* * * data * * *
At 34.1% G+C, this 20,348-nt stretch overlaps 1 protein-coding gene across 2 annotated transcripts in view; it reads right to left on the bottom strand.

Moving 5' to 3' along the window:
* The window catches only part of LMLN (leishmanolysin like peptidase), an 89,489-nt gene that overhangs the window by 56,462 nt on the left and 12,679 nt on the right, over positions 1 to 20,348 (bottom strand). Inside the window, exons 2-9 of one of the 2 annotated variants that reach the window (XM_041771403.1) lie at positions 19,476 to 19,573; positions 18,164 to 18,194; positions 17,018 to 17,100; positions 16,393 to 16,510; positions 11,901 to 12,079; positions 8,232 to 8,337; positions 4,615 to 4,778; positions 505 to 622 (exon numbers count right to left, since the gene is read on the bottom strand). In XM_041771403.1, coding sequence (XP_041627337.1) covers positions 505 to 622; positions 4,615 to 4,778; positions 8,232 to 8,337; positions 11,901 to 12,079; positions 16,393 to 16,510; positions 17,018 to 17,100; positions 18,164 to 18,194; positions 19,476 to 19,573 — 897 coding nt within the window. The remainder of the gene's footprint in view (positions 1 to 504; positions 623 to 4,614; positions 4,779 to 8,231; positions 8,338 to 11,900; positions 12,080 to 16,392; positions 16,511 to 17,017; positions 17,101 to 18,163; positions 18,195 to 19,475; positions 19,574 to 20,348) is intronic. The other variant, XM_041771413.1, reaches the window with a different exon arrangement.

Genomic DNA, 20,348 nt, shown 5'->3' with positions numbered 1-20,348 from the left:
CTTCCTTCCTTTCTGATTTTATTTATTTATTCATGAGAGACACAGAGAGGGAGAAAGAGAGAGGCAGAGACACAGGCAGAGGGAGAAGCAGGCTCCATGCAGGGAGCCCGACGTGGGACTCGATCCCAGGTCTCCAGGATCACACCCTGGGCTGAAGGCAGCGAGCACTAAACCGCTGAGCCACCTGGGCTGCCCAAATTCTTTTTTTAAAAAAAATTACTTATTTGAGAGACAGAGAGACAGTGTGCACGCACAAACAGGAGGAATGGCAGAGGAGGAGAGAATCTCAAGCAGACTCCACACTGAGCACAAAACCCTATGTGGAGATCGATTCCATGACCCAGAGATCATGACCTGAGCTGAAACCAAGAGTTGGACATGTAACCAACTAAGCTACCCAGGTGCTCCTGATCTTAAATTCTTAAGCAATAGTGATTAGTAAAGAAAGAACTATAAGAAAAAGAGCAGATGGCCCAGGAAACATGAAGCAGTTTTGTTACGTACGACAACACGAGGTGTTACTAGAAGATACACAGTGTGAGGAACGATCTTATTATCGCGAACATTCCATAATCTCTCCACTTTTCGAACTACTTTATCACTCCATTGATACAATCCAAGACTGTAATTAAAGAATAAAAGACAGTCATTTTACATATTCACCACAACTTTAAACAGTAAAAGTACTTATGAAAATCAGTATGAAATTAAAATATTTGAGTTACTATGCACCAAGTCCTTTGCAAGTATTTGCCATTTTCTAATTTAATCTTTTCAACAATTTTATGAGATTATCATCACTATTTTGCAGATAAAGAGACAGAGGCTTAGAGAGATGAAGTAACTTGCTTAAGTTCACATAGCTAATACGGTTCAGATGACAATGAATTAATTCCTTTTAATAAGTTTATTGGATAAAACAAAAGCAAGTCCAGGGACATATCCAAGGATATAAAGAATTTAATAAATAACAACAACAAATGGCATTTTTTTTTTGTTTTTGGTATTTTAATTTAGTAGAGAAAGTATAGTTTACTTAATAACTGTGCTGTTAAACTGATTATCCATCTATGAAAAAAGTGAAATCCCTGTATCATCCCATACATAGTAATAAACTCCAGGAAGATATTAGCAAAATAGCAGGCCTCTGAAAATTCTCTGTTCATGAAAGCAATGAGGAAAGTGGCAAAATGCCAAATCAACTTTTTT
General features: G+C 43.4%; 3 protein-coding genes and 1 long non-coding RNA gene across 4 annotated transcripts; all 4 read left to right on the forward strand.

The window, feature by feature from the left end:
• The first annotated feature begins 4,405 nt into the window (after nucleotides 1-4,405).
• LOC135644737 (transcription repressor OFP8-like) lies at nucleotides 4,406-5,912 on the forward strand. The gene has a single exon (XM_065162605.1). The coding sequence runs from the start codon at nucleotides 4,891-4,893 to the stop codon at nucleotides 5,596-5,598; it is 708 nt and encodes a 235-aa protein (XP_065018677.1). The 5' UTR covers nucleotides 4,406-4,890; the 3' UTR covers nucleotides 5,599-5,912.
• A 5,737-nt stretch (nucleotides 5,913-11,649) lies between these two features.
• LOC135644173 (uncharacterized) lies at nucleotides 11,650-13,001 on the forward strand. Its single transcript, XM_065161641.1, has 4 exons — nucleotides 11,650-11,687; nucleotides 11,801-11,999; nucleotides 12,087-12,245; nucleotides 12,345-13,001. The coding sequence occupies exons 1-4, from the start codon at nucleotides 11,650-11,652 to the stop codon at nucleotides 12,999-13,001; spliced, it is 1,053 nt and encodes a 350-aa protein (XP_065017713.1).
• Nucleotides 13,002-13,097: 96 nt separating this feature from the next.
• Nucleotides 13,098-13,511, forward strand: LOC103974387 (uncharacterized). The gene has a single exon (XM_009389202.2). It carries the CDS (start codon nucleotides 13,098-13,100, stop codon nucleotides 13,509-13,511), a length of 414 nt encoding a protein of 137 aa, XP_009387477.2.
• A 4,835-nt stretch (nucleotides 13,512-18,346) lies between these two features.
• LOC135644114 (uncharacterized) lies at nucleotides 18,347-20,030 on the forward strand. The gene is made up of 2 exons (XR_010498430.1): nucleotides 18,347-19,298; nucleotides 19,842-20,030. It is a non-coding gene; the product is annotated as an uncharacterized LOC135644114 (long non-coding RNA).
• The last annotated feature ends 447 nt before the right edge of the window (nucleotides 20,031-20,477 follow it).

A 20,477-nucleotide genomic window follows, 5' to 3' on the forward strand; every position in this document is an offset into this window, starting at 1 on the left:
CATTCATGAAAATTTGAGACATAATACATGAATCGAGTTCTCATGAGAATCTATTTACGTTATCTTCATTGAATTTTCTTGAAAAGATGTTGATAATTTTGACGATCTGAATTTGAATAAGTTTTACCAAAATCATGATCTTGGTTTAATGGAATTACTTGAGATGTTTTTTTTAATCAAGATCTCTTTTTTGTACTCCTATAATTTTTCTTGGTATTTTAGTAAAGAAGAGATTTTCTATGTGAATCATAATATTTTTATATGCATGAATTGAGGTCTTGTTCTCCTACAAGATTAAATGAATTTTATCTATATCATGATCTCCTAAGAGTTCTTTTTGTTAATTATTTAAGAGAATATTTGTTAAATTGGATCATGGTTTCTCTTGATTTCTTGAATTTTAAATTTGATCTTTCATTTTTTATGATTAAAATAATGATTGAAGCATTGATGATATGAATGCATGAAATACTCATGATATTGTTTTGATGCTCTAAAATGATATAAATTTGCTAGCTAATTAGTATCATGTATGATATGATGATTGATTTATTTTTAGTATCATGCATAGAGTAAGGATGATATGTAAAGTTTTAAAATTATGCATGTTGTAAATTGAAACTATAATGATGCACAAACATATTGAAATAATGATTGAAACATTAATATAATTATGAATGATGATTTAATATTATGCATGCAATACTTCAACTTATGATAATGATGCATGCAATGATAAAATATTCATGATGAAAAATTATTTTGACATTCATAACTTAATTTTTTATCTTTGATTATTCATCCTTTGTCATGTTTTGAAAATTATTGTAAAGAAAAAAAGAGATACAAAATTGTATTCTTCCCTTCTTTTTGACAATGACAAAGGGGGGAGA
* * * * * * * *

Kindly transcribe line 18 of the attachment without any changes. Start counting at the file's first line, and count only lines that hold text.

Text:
CATTCATGAAAATTTGAGACATAATACATGAATCGAGTTCTCATGAGAATCTATTTACGTTATCTTCATTGAATTTTCTTGAAAAGATGTTGATAATTTTGACGATCTGAATTTGAATAAGTTTTACCAAAATCATGATCTTGGTTTAATGGAATTACTTGAGATGTTTTTTTTAATCAAGATCTCTTTTTTGTACTCCTATAATTTTTCTTGGTATTTTAGTAAAGAAGAGATTTTCTATGTGAATCATAATATTTTTATATGCATGAATTGAGGTCTTGTTCTCCTACAAGATTAAATGAATTTTATCTATATCATGATCTCCTAAGAGTTCTTTTTGTTAATTATTTAAGAGAATATTTGTTAAATTGGATCATGGTTTCTCTTGATTTCTTGAATTTTAAATTTGATCTTTCATTTTTTATGATTAAAATAATGATTGAAGCATTGATGATATGAATGCATGAAATACTCATGATATTGTTTTGATGCTCTAAAATGATATAAATTTGCTAGCTAATTAGTATCATGTATGATATGATGATTGATTTATTTTTAGTATCATGCATAGAGTAAGGATGATATGTAAAGTTTTAAAATTATGCATGTTGTAAATTGAAACTATAATGATGCACAAACATATTGAAATAATGATTGAAACATTAATATAATTATGAATGATGATTTAATATTATGCATGCAATACTTCAACTTATGATAATGATGCATGCAATGATAAAATATTCATGATGAAAAATTATTTTGACATTCATAACTTAATTTTTTATCTTTGATTATTCATCCTTTGTCATGTTTTGAAAATTATTGTAAAGAAAAAAAGAGATACAAAATTGTATTCTTCCCTTCTTTTTGACAATGACAAAGGGGGGAGA